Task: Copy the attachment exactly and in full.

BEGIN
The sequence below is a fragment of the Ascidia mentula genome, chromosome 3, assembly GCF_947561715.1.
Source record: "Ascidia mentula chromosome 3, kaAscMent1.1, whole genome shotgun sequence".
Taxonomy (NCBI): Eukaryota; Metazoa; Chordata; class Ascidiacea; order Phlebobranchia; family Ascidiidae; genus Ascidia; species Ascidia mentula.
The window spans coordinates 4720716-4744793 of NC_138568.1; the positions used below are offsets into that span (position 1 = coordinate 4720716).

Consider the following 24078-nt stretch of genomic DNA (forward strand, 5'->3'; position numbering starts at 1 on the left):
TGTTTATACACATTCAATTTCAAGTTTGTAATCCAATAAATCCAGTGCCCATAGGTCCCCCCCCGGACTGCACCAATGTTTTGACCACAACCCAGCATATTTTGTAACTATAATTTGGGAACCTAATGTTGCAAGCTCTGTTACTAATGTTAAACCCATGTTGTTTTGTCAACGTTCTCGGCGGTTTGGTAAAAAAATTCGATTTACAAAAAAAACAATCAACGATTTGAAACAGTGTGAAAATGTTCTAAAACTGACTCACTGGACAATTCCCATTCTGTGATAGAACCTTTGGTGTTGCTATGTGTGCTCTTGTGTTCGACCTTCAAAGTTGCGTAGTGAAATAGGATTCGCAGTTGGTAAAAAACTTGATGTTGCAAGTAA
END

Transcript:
The sequence below is a fragment of the Ascidia mentula genome, chromosome 3, assembly GCF_947561715.1.
Source record: "Ascidia mentula chromosome 3, kaAscMent1.1, whole genome shotgun sequence".
Taxonomy (NCBI): Eukaryota; Metazoa; Chordata; class Ascidiacea; order Phlebobranchia; family Ascidiidae; genus Ascidia; species Ascidia mentula.
The window spans coordinates 4720716-4744793 of NC_138568.1; the positions used below are offsets into that span (position 1 = coordinate 4720716).

Consider the following 24078-nt stretch of genomic DNA (forward strand, 5'->3'; position numbering starts at 1 on the left):
TGTTTATACACATTCAATTTCAAGTTTGTAATCCAATAAATCCAGTGCCCATAGGTCCCCCCCCGGACTGCACCAATGTTTTGACCACAACCCAGCATATTTTGTAACTATAATTTGGGAACCTAATGTTGCAAGCTCTGTTACTAATGTTAAACCCATGTTGTTTTGTCAACGTTCTCGGCGGTTTGGTAAAAAAATTCGATTTACAAAAAAAACAATCAACGATTTGAAACAGTGTGAAAATGTTCTAAAACTGACTCACTGGACAATTCCCATTCTGTGATAGAACCTTTGGTGTTGCTATGTGTGCTCTTGTGTTCGACCTTCAAAGTTGCGTAGTGAAATAGGATTCGCAGTTGGTAAAAAACTTGATGTTGCAAGTAA